Friday, November 18, 2011

Do they suffer?

Ah, yes. the age-old animal rights debate: Do animals feel pain, causing them to suffer in a similar way that we humans do?

It's a question that I've fiercely been trying to answer and defend to the best of my ability. Along the way, I've found a few really great neurological and philosophical studies that really back up my firm stance that YES, animals feel pain. YES, animals suffer.
"When the structure of the brain and nervous system is studied, there is no black and white line between people and higher mammals such as chimps, dogs or cows. The genome project has shown that humans and mice share many genes (Gunter and Dhand, 2002). In mammals 30 to 40% of all genes are involved in nervous system development and function. The basic design of the nervous system and the neural mechanisms that process fear and pain are similar in humans and other mammals (Rogan and LeDoux, 1996). Colpaert et al. (2001) reported that rats will self medicate themselves with pain killers to relieve pain in arthritic joints.. Pain and fear both cause suffering. As nervous system and brain complexity increases the welfare needs of the animal increase and become more complex, but all animals that have sufficient nervous systems complexity to suffer from either pain or fear need basic welfare protections. Animals with complex brains also have greater social needs and a need for greater environmental enrichment.

With the framework outlined above, I can argue that animals can be property and still have a high standard of welfare. However, I will argue very strongly that animals need many protections because they are not things like a screwdriver. As the phylogenetic tree of animal species is climbed, protection from suffering must be increased. Chimps would require more protection and need different kinds of protection than frogs to insure that they would not suffer. Chimps have a more complex brain than frogs and a rich social life. As nervous system complexity increases, the animal needs increasing amounts of protection from society to insure that it does not suffer from pain, fear or a lack of environmental and social stimulation. Even though the phylogenetic tree is not linear it moves along its various branches from less complex nervous systems to more complex. Comparative physiology and psychology has shown that there is a broad range of nervous system complexity. As complexity increases a brain forms in the head of the animal that becomes increasingly complex. Different animals can be ranked in order of brain complexity. For example, ranking from less complex to more complex would be clams, lobsters, fish, birds, mice, dogs, apes, chimpanzees and people. There are some animals that are approximately equal in nervous system complexity such as dogs and pigs. Both rats and chimps should have equal protection from pain and fear, but the chimp may need additional protection to insure that it has adequate social stimulation. Chimps have a greater need for social and environmental stimulation than rats but new research indicates that even mice need social stimulation to prevent abnormal stereotypic behavior (Bohannon, 2002). Simple environmental enrichments such as materials to burrow in and several compansions are probably adequate for a rat, but a chimp needs much more,"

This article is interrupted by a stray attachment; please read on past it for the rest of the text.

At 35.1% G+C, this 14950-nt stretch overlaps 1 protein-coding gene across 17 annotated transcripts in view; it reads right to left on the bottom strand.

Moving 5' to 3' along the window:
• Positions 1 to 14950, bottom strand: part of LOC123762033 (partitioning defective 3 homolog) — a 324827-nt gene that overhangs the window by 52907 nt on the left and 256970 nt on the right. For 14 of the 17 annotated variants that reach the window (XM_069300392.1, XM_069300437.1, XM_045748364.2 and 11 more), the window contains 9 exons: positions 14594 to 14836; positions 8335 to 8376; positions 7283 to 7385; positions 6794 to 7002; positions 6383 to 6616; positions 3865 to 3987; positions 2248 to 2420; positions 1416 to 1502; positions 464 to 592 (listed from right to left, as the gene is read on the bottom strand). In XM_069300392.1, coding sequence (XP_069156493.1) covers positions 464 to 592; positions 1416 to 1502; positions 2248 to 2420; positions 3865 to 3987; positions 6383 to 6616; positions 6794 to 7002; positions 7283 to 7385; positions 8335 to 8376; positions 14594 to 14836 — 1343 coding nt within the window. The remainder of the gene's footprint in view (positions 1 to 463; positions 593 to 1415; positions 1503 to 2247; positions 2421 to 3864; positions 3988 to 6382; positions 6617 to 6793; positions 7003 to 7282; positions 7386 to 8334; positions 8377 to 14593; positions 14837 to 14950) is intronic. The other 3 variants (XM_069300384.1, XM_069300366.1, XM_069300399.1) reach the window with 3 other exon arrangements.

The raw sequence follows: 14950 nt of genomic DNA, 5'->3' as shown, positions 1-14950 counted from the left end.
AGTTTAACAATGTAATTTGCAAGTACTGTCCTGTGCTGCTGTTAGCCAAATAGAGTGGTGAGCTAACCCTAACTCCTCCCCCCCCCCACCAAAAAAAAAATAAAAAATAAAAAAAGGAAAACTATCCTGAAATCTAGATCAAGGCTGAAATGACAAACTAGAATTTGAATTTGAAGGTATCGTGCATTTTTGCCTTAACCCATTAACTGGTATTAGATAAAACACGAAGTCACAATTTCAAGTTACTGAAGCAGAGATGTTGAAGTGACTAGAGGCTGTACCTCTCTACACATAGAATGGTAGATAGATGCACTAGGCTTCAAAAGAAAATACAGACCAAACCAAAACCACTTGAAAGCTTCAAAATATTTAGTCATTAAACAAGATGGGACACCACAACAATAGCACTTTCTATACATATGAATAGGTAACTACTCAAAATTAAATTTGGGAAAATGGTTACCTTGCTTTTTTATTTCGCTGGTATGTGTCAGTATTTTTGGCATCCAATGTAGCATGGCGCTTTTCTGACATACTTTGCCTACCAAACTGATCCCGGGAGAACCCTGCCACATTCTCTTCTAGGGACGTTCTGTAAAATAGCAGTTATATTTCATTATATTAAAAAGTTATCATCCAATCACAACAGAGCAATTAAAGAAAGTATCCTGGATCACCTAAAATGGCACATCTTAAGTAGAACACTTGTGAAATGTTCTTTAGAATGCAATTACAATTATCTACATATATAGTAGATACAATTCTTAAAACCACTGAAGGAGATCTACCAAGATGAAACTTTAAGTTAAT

"Nearly all the external signs that lead us to infer pain in other humans can be seen in other species, especially the species most closely related to us--the species of mammals and birds. The behavioral signs include writhing, facial contortions, moaning, yelping or other forms of calling, attempts to avoid the source of the pain, appearance of fear at the prospect of its repetition, and so on. In addition, we know that these animals have nervous systems very like ours, which respond physiologically like ours do when the animal is in circumstances in which we would feel pain: an initial rise of blood pressure, dilated pupils, perspiration, an increased pulse rate, and, if the stimulus continues, a fall in blood pressure. Although human beings have a more developed cerebral cortex than other animals, this part of the brain is concerned with thinking functions rather than with basic impulses, emotions, and feelings. These impulses, emotions, and feelings are located in the diencephalon, which is well developed in many other species of animals, especially mammals and birds.[1]"

Additionally, Lord Brain (awesome name!), one of the most eminent neurologists of our time, has said:
I personally can see no reason for conceding mind to my fellow men and denying it to animals. […] I at least cannot doubt that the interests and activities of animals are correlated with awareness and feeling in the same way as my own, and which may be, for aught I know, just as vivid.[2]

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